The Baltimore mayoral race is heating up, and gaining attention outside of Maryland. Much of it is focusing on the candidates through the lens of Freddie Gray’s death and the uprising, the one-year anniversary of which coincides with the primary election in Maryland. The New York Times and Huffington Post recently published pieces on the state of Baltimore in the past year, and the challenges new leadership might face. In the New York Times article, University of Baltimore law professor David Jaros described the city as “grudgingly, slowly moving forward.”
Many of the outlets, like NPR and the Washington Post have featured one candidate in particular, Black Lives Matter activist DeRay McKesson. As Jennifer Ludden’s piece for a recent All Things Considered broadcast pointed out, “If you don’t live in Baltimore, but you know anything about the mayor’s race, it’s probably that an activist with Black Lives Matter is running.” She goes on to point out that while McKesson is the highest profile candidate—in a particularly crowded race—he’s one of the lowest in the polls.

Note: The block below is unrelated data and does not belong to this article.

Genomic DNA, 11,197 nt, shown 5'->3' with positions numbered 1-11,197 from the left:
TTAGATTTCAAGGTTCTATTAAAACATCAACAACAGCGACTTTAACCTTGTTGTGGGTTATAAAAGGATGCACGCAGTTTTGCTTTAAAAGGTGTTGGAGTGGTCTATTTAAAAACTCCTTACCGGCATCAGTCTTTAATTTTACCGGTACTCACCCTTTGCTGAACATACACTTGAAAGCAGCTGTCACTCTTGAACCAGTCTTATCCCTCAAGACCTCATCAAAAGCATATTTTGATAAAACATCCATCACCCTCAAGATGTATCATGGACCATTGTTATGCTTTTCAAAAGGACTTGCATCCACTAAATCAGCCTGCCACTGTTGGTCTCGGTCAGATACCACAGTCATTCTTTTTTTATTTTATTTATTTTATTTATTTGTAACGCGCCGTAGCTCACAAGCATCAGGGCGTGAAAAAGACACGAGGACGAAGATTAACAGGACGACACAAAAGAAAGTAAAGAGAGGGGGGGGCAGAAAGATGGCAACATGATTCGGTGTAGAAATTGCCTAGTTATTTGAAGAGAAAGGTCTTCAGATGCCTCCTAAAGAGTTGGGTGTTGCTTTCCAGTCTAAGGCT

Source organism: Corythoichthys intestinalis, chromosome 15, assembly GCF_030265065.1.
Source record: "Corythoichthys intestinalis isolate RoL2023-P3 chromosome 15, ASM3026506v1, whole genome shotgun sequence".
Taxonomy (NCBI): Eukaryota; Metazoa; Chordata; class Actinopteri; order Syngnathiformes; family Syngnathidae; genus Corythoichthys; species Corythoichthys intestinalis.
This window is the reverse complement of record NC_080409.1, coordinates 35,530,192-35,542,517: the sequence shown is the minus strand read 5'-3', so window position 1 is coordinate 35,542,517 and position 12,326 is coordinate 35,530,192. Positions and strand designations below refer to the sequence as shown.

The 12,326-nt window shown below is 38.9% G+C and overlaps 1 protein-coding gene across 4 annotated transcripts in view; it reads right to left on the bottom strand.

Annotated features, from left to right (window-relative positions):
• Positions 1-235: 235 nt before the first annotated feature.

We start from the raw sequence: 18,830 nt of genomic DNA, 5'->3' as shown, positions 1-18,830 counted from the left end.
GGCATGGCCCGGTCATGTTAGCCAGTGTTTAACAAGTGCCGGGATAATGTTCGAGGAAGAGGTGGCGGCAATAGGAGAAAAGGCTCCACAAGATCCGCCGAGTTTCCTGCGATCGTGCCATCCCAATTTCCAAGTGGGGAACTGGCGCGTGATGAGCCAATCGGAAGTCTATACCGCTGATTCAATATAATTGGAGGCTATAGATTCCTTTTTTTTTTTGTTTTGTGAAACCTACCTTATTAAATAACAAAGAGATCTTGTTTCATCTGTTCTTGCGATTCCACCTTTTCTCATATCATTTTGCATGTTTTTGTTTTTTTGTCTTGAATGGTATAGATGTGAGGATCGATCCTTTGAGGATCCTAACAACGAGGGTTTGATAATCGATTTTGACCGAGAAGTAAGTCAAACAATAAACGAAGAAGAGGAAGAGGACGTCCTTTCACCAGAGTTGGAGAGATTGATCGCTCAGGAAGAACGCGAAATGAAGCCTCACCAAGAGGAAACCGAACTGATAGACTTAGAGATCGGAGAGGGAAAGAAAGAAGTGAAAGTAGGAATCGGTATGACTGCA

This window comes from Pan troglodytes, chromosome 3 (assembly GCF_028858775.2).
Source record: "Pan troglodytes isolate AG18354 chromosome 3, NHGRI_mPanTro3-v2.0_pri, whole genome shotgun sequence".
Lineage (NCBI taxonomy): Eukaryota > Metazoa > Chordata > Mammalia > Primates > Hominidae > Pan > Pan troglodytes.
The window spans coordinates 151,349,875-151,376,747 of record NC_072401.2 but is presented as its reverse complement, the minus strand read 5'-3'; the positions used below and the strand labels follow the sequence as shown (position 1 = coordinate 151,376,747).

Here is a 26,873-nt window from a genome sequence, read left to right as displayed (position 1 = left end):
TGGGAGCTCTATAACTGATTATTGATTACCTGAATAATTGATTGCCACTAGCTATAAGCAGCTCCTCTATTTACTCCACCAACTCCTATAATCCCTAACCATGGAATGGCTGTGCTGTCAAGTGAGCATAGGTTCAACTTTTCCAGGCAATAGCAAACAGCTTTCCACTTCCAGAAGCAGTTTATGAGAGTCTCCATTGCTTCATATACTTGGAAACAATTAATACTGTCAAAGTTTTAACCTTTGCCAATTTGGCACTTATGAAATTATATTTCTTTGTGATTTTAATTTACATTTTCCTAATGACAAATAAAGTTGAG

OSI is dedicated to giving local communities an opportunity to hear candidates’ ideas. This past winter, we co-hosted two #VoteBmore mayoral forums with Associated Black Charities and City Paper. Listen here and here. Topics ranged from income inequality in the first forum, to criminal justice reform and the question of police in schools during the second.
Both the New York Times and Washington Post featured the last week’s Stoop Mayoral Show, co-hosted by OSI and Stoop Storytelling. If you missed this one-of-a kind event, where the audience heard how Catherine Pugh learned early on that it pays to dress like you’re in charge and that David Warnock was fired from a bartending job, you can listen here.
Photo courtesy of Marvin Joseph/The Washington Post